He and I did married. By the time I was 22, I had my 4th child. I was only a “baby-machine” to him, and he constantly fed my insecurities and never let me forget I was under his feet.  I felt I couldn’t do better, so I stayed in that relationship. I felt trapped but I made the best of my situation for my children’s sake. Long story short, that marriage lasted 15 years. I guess I grew up.

In retrospect, it wasn’t until I returned to the God of my grandparents that my mind, past and emotions were healed. I know now that what I endured yesterday as a child and as a young adult made me the stronger woman that I am today.

A few years ago, I decided to write my memoirs for my kids so that they can know some of the history, struggles and hardships their mother faced. I wanted them to know that no matter what, our past does not have to dictate our future. And it’s been my present husband who encouraged and supported me all along, telling me, “You know you need to write for other women so that they can be inspired.” He was right.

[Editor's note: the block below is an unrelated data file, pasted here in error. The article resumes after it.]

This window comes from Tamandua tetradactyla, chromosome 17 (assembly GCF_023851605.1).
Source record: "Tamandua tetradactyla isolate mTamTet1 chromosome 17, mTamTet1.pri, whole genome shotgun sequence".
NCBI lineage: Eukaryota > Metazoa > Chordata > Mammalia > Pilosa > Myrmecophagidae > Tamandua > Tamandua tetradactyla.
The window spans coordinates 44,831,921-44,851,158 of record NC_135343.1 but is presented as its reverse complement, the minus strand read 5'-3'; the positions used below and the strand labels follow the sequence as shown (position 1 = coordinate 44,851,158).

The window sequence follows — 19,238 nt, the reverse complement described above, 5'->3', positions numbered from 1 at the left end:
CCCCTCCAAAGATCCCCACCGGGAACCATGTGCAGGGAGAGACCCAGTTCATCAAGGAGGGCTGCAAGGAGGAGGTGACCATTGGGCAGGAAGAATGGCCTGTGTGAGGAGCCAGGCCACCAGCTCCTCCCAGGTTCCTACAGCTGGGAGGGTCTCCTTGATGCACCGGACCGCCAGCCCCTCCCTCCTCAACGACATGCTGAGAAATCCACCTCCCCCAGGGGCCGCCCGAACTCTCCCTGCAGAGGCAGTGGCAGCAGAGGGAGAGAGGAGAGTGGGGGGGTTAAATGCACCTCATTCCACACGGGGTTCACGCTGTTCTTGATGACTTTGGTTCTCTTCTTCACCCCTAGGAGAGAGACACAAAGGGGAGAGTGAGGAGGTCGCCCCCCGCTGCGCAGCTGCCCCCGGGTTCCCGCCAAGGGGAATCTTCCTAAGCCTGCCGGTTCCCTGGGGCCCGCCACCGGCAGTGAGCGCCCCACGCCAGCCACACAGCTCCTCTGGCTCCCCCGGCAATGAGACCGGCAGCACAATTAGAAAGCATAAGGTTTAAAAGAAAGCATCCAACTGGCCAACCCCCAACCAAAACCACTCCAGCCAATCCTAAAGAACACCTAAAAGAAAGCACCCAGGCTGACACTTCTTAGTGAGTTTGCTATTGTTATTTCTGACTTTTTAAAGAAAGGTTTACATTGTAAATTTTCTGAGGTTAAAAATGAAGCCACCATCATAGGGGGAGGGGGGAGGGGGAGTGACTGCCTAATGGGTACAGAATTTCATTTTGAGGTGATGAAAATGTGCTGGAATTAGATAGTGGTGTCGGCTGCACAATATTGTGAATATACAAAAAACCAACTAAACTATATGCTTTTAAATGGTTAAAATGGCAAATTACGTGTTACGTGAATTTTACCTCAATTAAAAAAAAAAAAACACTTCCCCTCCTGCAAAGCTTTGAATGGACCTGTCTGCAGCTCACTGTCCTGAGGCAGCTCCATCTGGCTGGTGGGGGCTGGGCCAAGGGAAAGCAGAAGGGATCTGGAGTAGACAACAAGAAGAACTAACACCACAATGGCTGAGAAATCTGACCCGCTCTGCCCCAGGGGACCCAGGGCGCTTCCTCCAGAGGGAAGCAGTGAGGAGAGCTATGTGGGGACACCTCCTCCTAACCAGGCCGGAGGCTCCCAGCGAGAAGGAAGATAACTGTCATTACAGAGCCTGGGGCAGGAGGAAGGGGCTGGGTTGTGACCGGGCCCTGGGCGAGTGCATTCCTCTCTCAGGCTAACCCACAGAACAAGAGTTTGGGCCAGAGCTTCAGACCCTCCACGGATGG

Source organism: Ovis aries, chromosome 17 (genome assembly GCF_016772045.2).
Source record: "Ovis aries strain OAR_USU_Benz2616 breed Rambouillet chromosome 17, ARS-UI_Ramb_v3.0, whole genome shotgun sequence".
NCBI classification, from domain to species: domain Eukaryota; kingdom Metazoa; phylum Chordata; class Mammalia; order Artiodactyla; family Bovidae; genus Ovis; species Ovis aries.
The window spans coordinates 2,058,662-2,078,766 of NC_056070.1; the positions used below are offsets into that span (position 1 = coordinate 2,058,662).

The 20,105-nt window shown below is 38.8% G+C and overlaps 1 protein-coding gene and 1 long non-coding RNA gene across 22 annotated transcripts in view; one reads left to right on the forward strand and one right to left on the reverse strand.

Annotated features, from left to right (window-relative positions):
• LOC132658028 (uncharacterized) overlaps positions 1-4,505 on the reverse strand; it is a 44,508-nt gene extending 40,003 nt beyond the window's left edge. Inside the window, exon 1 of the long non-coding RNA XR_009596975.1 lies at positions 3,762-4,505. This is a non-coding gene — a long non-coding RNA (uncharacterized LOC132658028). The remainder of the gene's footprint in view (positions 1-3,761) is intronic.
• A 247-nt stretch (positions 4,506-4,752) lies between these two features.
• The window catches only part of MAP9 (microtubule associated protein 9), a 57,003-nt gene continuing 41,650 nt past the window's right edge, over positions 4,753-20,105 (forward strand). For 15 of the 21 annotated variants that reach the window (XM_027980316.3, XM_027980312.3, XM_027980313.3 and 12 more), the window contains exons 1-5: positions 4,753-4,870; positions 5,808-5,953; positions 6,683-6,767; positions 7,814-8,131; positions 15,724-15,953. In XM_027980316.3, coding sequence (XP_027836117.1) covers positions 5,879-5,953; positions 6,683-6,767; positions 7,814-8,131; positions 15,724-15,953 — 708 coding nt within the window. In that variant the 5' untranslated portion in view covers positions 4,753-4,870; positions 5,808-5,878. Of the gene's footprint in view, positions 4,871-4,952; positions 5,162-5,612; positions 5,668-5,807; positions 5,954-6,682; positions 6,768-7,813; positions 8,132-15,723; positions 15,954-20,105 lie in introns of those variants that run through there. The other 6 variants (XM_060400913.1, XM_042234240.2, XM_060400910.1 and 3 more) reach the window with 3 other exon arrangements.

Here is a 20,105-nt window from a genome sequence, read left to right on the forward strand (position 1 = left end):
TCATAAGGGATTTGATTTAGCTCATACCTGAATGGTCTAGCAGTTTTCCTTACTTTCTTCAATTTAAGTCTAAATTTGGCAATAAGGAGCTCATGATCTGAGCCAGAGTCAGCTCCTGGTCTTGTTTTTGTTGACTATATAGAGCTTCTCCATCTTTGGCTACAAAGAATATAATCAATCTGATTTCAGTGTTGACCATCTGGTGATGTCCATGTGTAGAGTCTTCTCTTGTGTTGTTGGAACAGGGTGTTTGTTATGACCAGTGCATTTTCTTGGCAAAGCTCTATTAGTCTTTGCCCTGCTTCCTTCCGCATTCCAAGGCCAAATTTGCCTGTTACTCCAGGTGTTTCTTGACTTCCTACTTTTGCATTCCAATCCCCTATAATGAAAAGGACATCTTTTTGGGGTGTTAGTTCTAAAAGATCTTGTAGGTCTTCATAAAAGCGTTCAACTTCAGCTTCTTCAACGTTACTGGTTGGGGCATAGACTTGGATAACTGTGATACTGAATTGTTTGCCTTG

Although no longer ashamed of my pain, you know I still fight a battle from within? I struggle with low self-esteem. I DO! But I know that I have God on my side now. He not only had given me the grit to come this far, but He also gives me His grace to carry me through every obstacle that I ever faced! I learned that the battles are not mine but are His.

In my book, “Running in Heels: A Memoir of Grit and Grace,” I share the coming-of-age journey about a girl’s refusal to be defined by her environment while seeking inner-healing thru her brokenness. No matter your past, you can still be a person of worth! And it starts with a made-up mind!

I have joined Toastmasters to help my battle from within that I may gain confidence during book signings, attending book clubs & author’s events in helping me by overcoming the fear, the insecurities & the nerves when it’s time to open my mouth. You see, it’s one thing to write a book, it’s quite another to be able to speak to others. I know I have something to say and I am here to learn how to say it well.